In primitive countries man's food needs are the same as in the more advanced societies like our own. We all need food and could manage to live a healthy life on limited types of food. Primitive people eat only the foods which can be grown near their homes, whereas we eat foods which are often grown many thousands of miles away from our homes. Primitive people are satisfied with less variety than we are, therefore we can say that although their needs are like our own their wants are different. Just think of the different types of meat we eat: beef, mutton, pork, chicken, turkey, goose, and rabbit. We could manage on a diet of one kind of meat, but how monotonous it would become! Even turkey, which most of us eat only at Christmas, would become monotonous if we ate it every day. Yet we cannot live on meat alone, and need other foods like bread and fruit to provide us with the other essential nutrients which we need to keep our bodies healthy.
We can agree with primitive man that food is a basic need, but we differ from him in our food wants because of the wide variety of food we have available compared with him; we have a wider choice. Take fruit, for example, not only can we enjoy the fruits grown in this country, but, because of modern methods of transport and food preservation, we can also enjoy the more exotic fruits from countries thousands of miles away, whereas primitive man is limited in his choice to the kinds of fruit which actually grow where he lives.
The same is true of the second of our human needs. Clothing is necessary to regulate the heat of our bodies. Since we live in a temperate climate we need more clothes than people living in tropical countries, but less than people living in arctic conditions. Likewise, our clothing needs to change with the seasons. In summer we need light clothing while in winter we need to muffle ourselves to keep warm.
Shelter, the third of our needs, depends upon the climate, the skill of the builder, one's social position, and the materials available. The simple shelter of the aboriginal would not do for us, and yet it satisfies his needs. The three-bedroomed suburban house of the average family would not be grand enough for a very rich family, and yet the modern house contains many of the material comforts which were denied to the kings and queens of old.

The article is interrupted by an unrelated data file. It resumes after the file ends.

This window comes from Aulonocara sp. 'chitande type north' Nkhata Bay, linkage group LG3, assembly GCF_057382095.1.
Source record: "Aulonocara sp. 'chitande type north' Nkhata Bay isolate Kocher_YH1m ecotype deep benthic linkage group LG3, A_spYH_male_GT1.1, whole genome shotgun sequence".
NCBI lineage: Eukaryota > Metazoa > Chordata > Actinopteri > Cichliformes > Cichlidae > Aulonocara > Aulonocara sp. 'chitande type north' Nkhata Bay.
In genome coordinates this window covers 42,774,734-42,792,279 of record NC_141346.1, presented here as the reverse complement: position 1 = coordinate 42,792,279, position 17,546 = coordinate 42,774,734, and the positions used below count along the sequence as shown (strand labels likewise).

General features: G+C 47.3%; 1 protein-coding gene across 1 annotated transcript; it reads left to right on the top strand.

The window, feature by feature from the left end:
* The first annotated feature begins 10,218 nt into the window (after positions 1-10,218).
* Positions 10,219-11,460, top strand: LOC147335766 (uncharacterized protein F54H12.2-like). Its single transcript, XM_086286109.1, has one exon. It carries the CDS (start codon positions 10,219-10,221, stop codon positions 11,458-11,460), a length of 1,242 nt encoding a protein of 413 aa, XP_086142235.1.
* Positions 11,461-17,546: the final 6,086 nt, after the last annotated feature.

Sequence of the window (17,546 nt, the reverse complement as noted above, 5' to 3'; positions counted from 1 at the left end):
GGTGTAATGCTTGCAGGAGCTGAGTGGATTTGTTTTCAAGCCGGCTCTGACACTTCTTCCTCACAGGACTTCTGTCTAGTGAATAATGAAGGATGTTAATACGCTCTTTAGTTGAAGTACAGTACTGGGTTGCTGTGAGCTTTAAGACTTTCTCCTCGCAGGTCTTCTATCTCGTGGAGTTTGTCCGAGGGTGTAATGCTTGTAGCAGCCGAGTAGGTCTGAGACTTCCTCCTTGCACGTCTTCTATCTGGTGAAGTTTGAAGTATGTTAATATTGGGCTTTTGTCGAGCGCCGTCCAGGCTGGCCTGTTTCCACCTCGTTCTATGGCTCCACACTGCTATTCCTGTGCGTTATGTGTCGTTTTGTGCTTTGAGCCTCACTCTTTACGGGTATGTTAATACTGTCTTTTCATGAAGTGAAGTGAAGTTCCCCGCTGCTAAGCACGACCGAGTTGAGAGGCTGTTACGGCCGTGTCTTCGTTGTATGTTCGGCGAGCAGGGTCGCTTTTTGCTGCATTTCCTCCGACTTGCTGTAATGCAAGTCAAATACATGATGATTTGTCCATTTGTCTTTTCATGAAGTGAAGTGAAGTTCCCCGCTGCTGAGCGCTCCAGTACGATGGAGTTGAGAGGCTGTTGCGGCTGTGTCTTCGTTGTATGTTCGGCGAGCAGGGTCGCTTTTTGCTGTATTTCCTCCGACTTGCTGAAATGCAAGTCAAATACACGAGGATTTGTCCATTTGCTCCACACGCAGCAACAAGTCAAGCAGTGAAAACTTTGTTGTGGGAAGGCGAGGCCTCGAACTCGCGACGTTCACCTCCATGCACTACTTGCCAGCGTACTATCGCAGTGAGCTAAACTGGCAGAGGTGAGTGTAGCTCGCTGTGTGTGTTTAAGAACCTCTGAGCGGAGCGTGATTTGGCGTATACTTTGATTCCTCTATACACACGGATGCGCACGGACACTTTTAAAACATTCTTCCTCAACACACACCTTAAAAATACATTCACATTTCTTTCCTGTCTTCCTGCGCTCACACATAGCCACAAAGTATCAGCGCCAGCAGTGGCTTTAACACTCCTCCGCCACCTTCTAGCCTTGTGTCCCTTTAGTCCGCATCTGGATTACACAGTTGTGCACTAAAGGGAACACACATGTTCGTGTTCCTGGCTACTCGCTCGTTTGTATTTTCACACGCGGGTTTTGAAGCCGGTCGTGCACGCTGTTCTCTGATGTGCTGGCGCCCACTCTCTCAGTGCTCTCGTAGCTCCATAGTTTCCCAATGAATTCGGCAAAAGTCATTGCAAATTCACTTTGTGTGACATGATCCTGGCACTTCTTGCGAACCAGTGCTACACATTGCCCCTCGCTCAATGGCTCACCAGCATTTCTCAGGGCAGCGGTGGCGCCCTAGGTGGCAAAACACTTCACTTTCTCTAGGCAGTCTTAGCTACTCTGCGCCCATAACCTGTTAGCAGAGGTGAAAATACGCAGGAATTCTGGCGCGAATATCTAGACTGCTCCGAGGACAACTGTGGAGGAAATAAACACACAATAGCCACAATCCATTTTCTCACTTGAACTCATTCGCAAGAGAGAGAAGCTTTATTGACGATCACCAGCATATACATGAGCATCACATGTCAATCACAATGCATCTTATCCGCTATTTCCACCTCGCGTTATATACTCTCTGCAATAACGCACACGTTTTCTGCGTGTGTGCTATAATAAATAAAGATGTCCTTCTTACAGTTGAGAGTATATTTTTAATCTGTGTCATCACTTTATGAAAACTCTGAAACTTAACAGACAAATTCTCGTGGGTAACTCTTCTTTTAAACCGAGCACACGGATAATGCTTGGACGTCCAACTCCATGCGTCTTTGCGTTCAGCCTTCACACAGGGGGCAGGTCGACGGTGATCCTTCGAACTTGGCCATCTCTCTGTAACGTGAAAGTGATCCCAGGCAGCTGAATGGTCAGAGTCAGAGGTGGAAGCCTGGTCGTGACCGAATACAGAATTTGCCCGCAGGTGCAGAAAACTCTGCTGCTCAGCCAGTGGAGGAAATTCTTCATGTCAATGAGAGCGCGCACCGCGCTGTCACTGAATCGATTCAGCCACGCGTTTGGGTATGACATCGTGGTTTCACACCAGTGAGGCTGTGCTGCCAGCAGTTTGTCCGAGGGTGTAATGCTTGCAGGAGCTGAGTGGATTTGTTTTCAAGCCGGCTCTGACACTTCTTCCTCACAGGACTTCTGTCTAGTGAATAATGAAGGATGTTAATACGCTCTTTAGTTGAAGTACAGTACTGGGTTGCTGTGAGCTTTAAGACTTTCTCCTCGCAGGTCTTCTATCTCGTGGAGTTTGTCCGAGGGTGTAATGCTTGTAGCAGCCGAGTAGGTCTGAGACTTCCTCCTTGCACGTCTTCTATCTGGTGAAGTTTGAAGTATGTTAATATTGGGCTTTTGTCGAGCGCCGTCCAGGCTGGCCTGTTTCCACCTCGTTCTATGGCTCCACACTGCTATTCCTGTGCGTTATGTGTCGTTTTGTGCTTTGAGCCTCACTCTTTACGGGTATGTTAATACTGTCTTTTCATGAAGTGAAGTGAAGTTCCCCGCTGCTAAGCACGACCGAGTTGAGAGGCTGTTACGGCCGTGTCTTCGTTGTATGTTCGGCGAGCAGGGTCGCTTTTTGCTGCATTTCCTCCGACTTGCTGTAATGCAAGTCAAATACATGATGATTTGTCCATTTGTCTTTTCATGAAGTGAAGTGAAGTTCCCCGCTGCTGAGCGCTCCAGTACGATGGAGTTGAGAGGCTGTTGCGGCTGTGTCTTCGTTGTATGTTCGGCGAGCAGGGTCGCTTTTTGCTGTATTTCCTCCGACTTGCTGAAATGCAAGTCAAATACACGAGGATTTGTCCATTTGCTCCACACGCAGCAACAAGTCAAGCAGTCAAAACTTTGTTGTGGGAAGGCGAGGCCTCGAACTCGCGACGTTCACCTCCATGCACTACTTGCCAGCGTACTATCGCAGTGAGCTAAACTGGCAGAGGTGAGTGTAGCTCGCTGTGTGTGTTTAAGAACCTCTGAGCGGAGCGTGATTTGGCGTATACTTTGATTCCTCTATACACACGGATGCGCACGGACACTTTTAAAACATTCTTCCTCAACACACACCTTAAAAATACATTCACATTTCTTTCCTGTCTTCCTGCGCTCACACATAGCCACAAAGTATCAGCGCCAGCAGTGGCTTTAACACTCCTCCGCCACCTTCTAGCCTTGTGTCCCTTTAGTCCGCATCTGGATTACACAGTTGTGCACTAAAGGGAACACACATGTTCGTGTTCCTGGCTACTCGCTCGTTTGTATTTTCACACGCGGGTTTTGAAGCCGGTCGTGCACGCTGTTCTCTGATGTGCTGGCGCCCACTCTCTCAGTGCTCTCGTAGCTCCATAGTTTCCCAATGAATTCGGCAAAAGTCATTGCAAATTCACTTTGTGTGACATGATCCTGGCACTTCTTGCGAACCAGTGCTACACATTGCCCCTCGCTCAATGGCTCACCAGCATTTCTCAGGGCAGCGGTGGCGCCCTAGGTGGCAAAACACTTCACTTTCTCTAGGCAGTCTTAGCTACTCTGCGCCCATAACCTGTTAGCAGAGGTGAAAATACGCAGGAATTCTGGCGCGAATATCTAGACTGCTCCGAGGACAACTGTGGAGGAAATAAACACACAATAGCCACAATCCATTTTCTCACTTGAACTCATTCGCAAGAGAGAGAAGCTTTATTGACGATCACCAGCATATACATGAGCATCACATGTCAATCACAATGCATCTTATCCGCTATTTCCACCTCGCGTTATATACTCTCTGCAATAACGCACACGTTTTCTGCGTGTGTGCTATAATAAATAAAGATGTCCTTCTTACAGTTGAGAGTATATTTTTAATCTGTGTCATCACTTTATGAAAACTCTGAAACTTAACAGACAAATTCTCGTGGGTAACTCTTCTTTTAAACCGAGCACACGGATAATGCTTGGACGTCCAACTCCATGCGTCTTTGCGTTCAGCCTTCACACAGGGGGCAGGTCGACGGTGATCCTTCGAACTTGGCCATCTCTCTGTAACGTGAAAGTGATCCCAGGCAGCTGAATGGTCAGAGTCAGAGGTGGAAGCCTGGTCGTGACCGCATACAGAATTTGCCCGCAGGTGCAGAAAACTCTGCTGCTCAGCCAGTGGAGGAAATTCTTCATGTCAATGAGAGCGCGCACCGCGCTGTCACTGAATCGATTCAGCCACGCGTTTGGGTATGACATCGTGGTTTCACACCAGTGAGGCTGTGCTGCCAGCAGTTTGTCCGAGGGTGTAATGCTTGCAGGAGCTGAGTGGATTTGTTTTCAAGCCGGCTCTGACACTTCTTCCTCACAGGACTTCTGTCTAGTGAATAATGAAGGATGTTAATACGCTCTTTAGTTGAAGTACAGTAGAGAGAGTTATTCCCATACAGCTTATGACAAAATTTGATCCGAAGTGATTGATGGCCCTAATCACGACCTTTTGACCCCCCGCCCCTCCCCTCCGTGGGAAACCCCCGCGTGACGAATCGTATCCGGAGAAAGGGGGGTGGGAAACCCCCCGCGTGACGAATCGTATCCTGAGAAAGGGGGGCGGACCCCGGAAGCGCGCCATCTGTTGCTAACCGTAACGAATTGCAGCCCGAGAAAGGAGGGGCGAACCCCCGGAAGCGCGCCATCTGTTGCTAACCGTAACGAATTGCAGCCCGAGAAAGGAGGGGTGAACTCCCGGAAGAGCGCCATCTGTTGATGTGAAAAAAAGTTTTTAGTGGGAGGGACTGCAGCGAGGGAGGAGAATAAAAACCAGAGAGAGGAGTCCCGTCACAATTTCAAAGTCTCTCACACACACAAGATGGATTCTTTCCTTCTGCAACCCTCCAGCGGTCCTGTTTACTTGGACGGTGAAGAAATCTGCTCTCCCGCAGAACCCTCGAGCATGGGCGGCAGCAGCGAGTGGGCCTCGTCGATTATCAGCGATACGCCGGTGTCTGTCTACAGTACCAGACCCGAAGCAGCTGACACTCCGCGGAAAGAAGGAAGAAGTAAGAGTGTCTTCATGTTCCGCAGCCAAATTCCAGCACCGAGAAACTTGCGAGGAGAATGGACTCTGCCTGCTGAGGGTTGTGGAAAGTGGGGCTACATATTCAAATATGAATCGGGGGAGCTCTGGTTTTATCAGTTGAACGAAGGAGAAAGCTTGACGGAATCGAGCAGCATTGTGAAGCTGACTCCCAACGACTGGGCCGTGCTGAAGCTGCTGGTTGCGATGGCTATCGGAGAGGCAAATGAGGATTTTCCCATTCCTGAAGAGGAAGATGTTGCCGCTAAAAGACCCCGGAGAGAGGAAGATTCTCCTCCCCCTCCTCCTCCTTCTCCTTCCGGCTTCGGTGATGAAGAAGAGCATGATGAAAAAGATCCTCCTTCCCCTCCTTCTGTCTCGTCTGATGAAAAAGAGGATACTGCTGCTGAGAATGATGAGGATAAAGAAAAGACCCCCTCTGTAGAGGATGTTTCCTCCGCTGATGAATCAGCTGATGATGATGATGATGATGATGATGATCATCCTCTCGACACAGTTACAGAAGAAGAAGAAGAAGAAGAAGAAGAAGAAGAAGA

Unit 8 DIALOGUE I Changes in the Lives of Chinese Farmers A: Hi, Weiwei! B: Hi, Dan, how're you doing? I haven't seen you around lately. A: I was out of town. I visited Huaxi Village in Jiangsu Province last week and was amazed by the living conditions of the farmers there. B: Yes, tremendous changes have occurred in China's rural areas, particularly in the coastal provinces. A: I've heard a lot about the improved lives of the urban population in China, but I didn't expect to see such great changes in the lives of Chinese farmers. B: How much did you know about China before? A: My grandfather worked in a Chinese hospital in Chongqing for a couple of years during World War Ⅱ. Let me see if I still remember what he said about the life of Chinese farmers. Yes, he told me that Chinese farmers led a very hard life. The land was barren and the people didn't even have tattered clothes to wear. B: That was true. A: But last week I saw rows upon rows of beautiful two-or three-storeyed houses, people riding motorcycles, driving their own cars, carrying mobile phones, and wearing fashionable brand-name clothes. I just couldn't believe what I had seen. Everything was so amazing! B: But the changes were not so great until the government started a national drive for economic reform. New policies were introduced in favour of hardworking farmers. You get what you put in, as they say. People in the coastal rural areas take advantage of the preferential policies and their favourable geographical location and work both at farming and making industrial products. Yesterday, I came across the headline news that Huaxi is among the most successful villages in China. A: When Chinese farmers get wealthy, there's bound to be an ever increasing demand for all kinds of consumer goods. B: Not only that. With their living conditions improving, the vision of Chinese farmers has broadened. So has their taste for music and art. They have a growing desire to know about other cultures. A: Yes, I was told that the Huaxi villagers had subscribed to the Internet service. They learn about the outside world on the computer via the information superhighway. But English seems to be a major stumbling block to their understanding and interpretation of the Internet information. They ought to send their children to foreign language schools and learn English, or hire people with college degrees in English. B: This is what they are doing, I believe. Some years ago it was something unimaginable that computers and English would make their entry into the lives of Chinese farmers. The traditional concept of "farming" is changing, so is the traditional meaning of "farmer". A: Obviously, our definition of a rural village should also change. B: Certainly. And the one word that describes precisely the world today is simply CHANGE. DIALOGUE II Dialogue: At the Lost Property Office in London with a Very Conscientious Attendant A: Excuse me, I wonder if you could help me. I think I left my suitcase on the No. 41 bus last night and I was wondering if it had been handed in. B: I see. Just a minute, please! (He goes away for a few minutes.) Could you describe the suitcase? A: Yes. It's a black suitcase with one handle on each side. B: Mmm... anything else? A: It's a kind of flight-bag. The type of bag that you take on an aeroplane with you. B: Any other distinguishing features? A: Well, my initials are on the side in large letters — J.H. B: It's rather a large object to leave on a bus, isn't it? A: Well, I was in a hurry and the bus was so crowded... Do you have my bag or not? B: I might have, sir. I'm not sure. A: Well, how many black suitcases are handed in every day? With my initials! B: Now please don't shout. I only want to establish the correct ownership, that's all. Could you give me a list of contents. ? A: Well, there are a lot of things in the case: a black uniform that I use at work, a hat that I wear when I'm on duty, a pair of black leather shoes with laces, and a two-way radio that I use for talking to HQ. B: HQ? A: Yes, police headquarters. I'm a police officer! READING I Human Needs When we speak of a basic human need we mean something which is necessary to life, something that we cannot possibly do without. Food is a basic human need. Without it we would starve to death; but even if we have plenty of food, but of the wrong kind, our bodies will suffer from a lack of the right food. This is known as malnutrition. In primitive countries man's food needs are the same as in the more advanced societies like our own. We all need food and could manage to live a healthy life on limited types of food. Primitive people eat only the foods which can be grown near their homes, whereas we eat foods which are often grown many thousands of miles away from our homes. Primitive people are satisfied with less variety than we are, therefore we can say that although their needs are like our own their wants are different. Just think of the different types of meat we eat: beef, mutton, pork, chicken, turkey, goose, and rabbit. We could manage on a diet of one kind of meat, but how monotonous it would become! Even turkey, which most of us eat only at Christmas, would become monotonous if we ate it every day. Yet we cannot live on meat alone, and need other foods like bread and fruit to provide us with the other essential nutrients which we need to keep our bodies healthy. We can agree with primitive man that food is a basic need, but we differ from him in our food wants because of the wide variety of food we have available compared with him; we have a wider choice. Take fruit, for example, not only can we enjoy the fruits grown in this country, but, because of modern methods of transport and food preservation, we can also enjoy the more exotic fruits from countries thousands of miles away, whereas primitive man is limited in his choice to the kinds of fruit which actually grow where he lives. The same is true of the second of our human needs. Clothing is necessary to regulate the heat of our bodies. Since we live in a temperate climate we need more clothes than people living in tropical countries, but less than people living in arctic conditions. Likewise, our clothing needs to change with the seasons. In summer we need light clothing while in winter we need to muffle ourselves to keep warm. Shelter, the third of our needs, depends upon the climate, the skill of the builder, one's social position, and the materials available. The simple shelter of the aboriginal would not do for us, and yet it satisfies his needs. The three-bedroomed suburban house of the average family would not be grand enough for a very rich family, and yet the modern house contains many of the material comforts which were denied to the kings and queens of old.